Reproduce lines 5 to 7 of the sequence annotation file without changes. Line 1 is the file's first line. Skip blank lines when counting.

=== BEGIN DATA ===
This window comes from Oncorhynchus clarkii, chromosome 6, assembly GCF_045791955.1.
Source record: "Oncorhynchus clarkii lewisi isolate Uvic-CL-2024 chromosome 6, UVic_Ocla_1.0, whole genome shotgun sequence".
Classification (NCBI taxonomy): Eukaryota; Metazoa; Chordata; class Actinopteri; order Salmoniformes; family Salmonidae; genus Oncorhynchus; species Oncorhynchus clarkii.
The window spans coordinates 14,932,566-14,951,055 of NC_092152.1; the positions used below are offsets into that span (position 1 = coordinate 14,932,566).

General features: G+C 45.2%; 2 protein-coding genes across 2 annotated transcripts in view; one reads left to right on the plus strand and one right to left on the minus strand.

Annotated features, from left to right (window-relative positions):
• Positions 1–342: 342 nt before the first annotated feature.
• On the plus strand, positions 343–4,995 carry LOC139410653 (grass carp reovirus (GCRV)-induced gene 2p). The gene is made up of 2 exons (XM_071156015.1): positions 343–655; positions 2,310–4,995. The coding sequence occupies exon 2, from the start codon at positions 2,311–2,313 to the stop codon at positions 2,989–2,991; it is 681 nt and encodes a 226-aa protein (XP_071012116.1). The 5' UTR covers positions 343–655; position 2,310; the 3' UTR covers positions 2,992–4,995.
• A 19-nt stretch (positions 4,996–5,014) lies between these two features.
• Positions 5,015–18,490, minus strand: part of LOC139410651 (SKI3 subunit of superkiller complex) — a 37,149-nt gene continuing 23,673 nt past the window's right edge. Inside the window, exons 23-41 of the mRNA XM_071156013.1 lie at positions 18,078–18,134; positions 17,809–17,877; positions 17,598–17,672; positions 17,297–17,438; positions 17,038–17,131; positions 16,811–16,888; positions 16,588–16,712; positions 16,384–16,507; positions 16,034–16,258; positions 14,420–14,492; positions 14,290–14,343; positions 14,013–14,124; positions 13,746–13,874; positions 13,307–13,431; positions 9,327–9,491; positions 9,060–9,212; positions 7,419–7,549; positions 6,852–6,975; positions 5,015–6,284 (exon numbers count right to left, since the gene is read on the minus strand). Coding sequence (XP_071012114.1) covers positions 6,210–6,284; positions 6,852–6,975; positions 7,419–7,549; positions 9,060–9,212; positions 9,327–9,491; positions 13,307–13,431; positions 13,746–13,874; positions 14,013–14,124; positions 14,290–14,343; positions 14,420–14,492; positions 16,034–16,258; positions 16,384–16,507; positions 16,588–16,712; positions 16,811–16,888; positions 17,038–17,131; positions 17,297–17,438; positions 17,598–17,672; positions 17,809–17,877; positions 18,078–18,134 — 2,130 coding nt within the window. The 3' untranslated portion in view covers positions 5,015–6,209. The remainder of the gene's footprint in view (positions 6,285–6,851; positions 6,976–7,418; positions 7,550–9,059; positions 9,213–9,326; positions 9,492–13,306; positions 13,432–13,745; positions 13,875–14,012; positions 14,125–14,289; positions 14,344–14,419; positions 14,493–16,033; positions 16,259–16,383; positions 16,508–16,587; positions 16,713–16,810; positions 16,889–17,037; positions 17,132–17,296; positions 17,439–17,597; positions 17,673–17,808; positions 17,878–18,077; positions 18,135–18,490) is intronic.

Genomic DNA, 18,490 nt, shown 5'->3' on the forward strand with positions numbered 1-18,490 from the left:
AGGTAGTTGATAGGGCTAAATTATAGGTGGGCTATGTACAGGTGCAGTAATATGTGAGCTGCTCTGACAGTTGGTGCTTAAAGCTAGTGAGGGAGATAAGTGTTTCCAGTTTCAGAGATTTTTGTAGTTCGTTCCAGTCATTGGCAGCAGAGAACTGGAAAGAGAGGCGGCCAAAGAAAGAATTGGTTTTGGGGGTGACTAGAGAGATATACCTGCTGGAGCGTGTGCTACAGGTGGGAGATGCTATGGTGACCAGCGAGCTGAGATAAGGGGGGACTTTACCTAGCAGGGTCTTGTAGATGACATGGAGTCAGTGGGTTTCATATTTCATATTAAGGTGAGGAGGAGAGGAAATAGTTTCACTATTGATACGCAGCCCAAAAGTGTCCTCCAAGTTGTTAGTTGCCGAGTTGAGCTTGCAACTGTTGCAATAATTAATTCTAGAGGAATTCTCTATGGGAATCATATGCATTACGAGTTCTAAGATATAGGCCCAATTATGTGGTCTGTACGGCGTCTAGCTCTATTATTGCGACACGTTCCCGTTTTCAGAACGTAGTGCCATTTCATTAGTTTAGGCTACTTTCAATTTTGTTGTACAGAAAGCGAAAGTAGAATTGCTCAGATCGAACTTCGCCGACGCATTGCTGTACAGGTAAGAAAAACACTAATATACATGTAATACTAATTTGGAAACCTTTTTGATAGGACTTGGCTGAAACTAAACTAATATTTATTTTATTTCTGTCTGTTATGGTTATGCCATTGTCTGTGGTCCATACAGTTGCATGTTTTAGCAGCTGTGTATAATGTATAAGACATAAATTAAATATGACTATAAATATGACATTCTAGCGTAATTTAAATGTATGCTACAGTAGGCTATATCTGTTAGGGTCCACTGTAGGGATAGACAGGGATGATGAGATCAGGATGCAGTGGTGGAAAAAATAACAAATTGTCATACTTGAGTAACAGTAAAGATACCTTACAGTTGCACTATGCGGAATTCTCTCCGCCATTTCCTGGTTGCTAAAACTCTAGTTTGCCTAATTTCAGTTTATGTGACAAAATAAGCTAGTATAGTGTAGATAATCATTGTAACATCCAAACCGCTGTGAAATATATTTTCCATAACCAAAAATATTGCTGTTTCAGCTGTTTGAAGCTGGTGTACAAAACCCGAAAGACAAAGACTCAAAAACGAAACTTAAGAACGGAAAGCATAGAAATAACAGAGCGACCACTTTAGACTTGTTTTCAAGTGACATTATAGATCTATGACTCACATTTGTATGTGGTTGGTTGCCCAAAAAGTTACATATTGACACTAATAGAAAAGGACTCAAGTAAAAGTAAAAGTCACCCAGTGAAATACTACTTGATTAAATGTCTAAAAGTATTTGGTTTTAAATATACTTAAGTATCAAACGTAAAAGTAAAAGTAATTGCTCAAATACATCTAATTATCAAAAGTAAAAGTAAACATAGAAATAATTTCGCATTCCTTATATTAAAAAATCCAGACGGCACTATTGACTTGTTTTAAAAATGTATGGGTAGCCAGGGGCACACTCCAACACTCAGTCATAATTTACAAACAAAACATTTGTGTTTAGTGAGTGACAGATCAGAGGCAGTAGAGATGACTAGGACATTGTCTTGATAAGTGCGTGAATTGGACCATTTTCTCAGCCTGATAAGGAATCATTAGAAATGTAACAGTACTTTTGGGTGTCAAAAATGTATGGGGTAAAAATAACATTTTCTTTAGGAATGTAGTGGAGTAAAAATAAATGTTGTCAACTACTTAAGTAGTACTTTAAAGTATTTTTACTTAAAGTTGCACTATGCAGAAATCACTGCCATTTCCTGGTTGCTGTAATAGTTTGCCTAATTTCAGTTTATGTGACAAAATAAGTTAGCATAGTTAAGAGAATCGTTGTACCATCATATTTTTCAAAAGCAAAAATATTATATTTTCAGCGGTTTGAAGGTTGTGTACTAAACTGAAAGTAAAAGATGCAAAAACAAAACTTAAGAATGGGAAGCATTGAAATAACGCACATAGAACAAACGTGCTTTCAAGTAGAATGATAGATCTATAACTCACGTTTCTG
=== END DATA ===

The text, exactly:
General features: G+C 45.2%; 2 protein-coding genes across 2 annotated transcripts in view; one reads left to right on the plus strand and one right to left on the minus strand.

Annotated features, from left to right (window-relative positions):
• Positions 1–342: 342 nt before the first annotated feature.